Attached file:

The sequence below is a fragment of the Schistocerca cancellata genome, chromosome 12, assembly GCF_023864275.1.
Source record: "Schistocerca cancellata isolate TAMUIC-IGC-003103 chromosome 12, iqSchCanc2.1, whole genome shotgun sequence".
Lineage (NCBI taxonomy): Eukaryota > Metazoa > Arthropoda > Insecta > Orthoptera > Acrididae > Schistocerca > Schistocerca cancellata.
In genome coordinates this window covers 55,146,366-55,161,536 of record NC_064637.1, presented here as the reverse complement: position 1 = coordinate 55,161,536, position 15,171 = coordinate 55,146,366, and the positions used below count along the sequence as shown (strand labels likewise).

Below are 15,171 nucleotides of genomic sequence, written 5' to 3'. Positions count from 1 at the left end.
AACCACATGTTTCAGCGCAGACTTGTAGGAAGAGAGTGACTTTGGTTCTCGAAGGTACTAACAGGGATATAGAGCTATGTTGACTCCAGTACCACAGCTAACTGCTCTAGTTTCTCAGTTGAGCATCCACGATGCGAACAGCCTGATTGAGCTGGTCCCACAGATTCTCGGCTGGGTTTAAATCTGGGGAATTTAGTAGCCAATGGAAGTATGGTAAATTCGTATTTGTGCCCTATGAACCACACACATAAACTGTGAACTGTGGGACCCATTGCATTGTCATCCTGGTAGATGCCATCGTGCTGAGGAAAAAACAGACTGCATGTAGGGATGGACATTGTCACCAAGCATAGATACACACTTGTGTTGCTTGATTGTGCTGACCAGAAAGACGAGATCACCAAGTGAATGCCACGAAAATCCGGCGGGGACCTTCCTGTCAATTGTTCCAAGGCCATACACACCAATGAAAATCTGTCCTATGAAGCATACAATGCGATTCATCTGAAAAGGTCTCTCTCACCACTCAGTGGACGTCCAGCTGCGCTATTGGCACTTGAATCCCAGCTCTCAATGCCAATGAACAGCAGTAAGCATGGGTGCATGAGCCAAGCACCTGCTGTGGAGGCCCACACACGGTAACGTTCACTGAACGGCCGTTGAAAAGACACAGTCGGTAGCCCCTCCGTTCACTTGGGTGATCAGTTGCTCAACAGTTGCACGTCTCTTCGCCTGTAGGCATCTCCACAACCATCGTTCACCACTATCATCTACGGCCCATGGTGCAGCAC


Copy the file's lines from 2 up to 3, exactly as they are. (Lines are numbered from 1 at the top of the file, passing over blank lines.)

Source record: "Schistocerca cancellata isolate TAMUIC-IGC-003103 chromosome 12, iqSchCanc2.1, whole genome shotgun sequence".
Lineage (NCBI taxonomy): Eukaryota > Metazoa > Arthropoda > Insecta > Orthoptera > Acrididae > Schistocerca > Schistocerca cancellata.